Supreme Court to hear McCleary progress
Justices want to hear how lawmakers plan to fund public education with “regular revenue sources.”
OLYMPIA — The legal battle on public school financing returns to the state Supreme Court on Wednesday as justices ponder dismissal of a contempt order and $100,000-a-day fine against the Legislature.
Justices plan to convene a hearing to learn what’s left for the state to do to ensure public schools are amply funded by a 2018 deadline set by the court in the McCleary case. The hearing is slated to start at 9 a.m. and last one hour.
Justices, in their July 14 order setting the hearing, said they want a progress report on what’s been accomplished and what remains to be done. They also want estimates of the price tag for paying teachers a competitive salary and having enough staff and classrooms to provide for all-day kindergarten and smaller class sizes through third grade.
And the court wants the state’s lawyers to be prepared to answer questions on how lawmakers intend to meet these financial obligations with “dependable and regular revenue sources.”
“What remains to be done to achieve compliance is undeniably huge, but it is not undefinable,” Chief Justice Barbara Madsen wrote in the order. “The State can certainly set out for the court and the people of Washington the detailed steps it must take to accomplish its goals by the end of the next legislative session.”
Attorneys for the families who brought the suit will get equal time to respond.
In its brief in advance of the hearing, the attorney for the Legislature outlined the remaining tasks but did not say how that would be paid for.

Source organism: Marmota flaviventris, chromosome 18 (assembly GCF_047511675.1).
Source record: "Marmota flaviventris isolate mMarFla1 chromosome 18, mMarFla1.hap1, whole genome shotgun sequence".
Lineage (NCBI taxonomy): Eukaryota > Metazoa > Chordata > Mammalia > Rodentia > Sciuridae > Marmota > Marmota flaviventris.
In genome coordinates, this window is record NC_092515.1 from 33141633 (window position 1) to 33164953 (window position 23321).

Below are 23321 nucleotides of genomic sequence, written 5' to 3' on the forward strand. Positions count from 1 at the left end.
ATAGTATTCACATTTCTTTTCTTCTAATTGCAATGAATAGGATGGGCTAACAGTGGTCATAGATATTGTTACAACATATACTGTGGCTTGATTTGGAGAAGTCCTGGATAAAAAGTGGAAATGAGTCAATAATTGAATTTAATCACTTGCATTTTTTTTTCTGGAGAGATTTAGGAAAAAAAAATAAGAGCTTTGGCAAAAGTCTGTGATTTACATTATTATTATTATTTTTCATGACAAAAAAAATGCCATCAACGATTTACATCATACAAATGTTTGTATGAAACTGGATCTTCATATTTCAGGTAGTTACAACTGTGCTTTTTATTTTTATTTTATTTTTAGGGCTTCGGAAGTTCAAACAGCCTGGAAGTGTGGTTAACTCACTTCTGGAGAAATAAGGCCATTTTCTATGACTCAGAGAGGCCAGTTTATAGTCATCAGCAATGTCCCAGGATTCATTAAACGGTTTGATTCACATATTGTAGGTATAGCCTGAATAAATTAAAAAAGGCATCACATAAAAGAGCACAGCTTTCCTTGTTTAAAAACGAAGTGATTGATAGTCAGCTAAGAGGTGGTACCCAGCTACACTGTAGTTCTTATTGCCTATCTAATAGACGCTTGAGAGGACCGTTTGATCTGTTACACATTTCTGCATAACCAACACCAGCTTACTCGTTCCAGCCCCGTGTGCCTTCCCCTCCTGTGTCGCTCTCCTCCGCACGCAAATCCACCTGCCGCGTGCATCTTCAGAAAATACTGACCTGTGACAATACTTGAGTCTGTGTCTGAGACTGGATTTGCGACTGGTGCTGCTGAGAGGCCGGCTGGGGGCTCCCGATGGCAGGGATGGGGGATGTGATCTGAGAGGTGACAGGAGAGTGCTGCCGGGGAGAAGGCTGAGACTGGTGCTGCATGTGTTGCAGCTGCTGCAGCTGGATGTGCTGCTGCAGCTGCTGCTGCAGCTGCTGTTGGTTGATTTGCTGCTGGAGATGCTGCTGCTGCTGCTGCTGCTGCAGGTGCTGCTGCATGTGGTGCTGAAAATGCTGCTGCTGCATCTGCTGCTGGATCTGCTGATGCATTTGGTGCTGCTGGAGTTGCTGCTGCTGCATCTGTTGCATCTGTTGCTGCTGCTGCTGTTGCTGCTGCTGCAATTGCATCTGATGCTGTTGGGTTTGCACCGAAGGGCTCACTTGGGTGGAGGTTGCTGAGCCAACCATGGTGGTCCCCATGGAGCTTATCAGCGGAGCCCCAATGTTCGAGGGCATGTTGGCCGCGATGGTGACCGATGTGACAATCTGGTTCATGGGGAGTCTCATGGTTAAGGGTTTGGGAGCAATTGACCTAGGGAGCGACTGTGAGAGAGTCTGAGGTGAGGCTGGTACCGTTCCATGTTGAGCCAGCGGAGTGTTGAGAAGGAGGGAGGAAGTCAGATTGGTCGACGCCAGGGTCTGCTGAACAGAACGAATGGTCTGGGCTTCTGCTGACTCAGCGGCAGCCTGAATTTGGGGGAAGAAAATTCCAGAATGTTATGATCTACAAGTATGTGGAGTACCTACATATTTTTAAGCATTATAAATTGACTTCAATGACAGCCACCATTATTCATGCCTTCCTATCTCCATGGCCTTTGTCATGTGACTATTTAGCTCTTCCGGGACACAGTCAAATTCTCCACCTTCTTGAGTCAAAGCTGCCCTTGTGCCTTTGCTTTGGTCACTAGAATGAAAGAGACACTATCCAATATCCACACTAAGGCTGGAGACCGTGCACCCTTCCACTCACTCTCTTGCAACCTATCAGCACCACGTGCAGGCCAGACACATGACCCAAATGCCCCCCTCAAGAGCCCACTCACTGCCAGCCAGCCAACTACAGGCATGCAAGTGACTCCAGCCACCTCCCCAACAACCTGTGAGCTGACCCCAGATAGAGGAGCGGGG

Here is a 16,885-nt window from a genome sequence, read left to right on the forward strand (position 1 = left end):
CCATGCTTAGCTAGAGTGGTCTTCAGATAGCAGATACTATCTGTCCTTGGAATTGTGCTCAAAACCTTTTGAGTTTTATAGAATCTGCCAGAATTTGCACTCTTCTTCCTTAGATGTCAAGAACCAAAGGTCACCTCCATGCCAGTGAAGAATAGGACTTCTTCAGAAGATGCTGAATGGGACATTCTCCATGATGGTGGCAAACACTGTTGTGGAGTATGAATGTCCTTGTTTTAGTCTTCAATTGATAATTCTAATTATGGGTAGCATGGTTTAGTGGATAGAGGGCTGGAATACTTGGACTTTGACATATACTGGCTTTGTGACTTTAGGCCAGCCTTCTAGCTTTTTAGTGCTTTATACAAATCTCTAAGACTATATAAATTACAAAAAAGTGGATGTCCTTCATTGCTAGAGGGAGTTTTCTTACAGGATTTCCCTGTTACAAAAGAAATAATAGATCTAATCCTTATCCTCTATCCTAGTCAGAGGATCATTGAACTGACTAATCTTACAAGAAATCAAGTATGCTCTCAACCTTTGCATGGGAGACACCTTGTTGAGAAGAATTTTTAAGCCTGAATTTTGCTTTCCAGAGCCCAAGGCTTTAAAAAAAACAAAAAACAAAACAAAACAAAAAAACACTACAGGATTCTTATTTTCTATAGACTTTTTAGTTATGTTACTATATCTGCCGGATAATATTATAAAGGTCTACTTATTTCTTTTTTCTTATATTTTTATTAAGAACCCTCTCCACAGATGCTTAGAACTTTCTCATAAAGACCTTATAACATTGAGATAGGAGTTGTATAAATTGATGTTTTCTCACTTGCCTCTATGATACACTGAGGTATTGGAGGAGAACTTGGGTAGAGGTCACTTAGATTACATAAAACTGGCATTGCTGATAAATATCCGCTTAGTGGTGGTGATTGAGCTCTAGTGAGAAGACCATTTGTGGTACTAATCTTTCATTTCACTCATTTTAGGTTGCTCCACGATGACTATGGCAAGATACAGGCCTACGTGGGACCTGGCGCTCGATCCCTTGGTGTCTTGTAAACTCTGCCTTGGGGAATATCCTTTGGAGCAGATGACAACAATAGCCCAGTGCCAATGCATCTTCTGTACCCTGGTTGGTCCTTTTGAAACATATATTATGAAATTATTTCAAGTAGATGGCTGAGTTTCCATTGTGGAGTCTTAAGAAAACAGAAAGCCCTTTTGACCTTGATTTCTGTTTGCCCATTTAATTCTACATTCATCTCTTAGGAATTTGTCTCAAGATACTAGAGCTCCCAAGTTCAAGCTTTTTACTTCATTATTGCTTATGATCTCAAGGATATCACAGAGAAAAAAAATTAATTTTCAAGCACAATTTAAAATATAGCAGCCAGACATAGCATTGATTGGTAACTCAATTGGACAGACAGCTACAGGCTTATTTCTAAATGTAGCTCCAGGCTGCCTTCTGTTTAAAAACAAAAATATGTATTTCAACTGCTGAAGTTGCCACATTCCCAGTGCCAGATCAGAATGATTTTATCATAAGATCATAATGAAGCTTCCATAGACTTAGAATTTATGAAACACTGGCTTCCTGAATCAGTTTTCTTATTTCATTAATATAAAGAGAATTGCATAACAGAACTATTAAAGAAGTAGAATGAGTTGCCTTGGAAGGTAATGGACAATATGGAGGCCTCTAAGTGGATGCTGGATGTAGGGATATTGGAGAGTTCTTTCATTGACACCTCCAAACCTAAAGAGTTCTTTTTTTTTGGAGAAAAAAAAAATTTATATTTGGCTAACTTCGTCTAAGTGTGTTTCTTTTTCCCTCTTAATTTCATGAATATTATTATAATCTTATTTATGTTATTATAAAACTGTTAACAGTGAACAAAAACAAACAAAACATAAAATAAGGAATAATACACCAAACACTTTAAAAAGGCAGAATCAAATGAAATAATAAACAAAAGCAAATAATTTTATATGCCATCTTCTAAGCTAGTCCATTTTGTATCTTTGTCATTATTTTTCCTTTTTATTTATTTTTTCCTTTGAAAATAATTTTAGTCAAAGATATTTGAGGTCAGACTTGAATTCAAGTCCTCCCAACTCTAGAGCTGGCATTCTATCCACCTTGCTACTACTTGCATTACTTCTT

“This is a decision for the 2017 Legislature and cannot be answered at this time,” wrote Senior Assistant Attorney General Dave Stolier.
Another question justices may bring up is when exactly is the deadline. Stolier contends it is Sept. 1, 2018, while the plaintiffs’ lawyer asserts that the court has said everything must be in place by the 2017-18 school year.
“The State’s request for an additional year of delay is understandable given the huge task that its longstanding procrastination has punted to the 2017 Legislature,” attorney Thomas Ahearne wrote in his brief for this hearing.
Superintendent of Public Instruction Randy Dorn said he’ll be in the courtroom Wednesday.
“I am going there to listen firsthand to what they tell the justices they did do last session,” Dorn said, noting in his opinion lawmakers failed to move the ball.
His office filed a friend-of-the-court brief for the hearing. In it he urged justices to not dismiss the contempt order. And it says if lawmakers don’t address the outstanding issues, including compensation, in 2017, the court should impose tougher sanctions.
A lawsuit filed in 2007 by parents and educators led to the 2012 McCleary ruling by the Supreme Court that state funding for education is not adequate, equitable or ample. The court gave lawmakers until 2018 to fix the problems and demanded yearly progress reports from them.
In 2014, the court held the state in contempt for failing to submit a complete plan for meeting the 2018 deadline. In August 2015, with no plan submitted, the court added the $100,000-a-day sanction.
In its brief, Stolier argues the contempt order should be dismissed and sanction lifted because the Legislature passed a bill earlier this year that provides the detailed blueprint desired by the court.
Ahearne counters that nothing has changed and the court should be prepared to enforce more stringent sanctions if the 2017 Legislature fails to complete all the required tasks.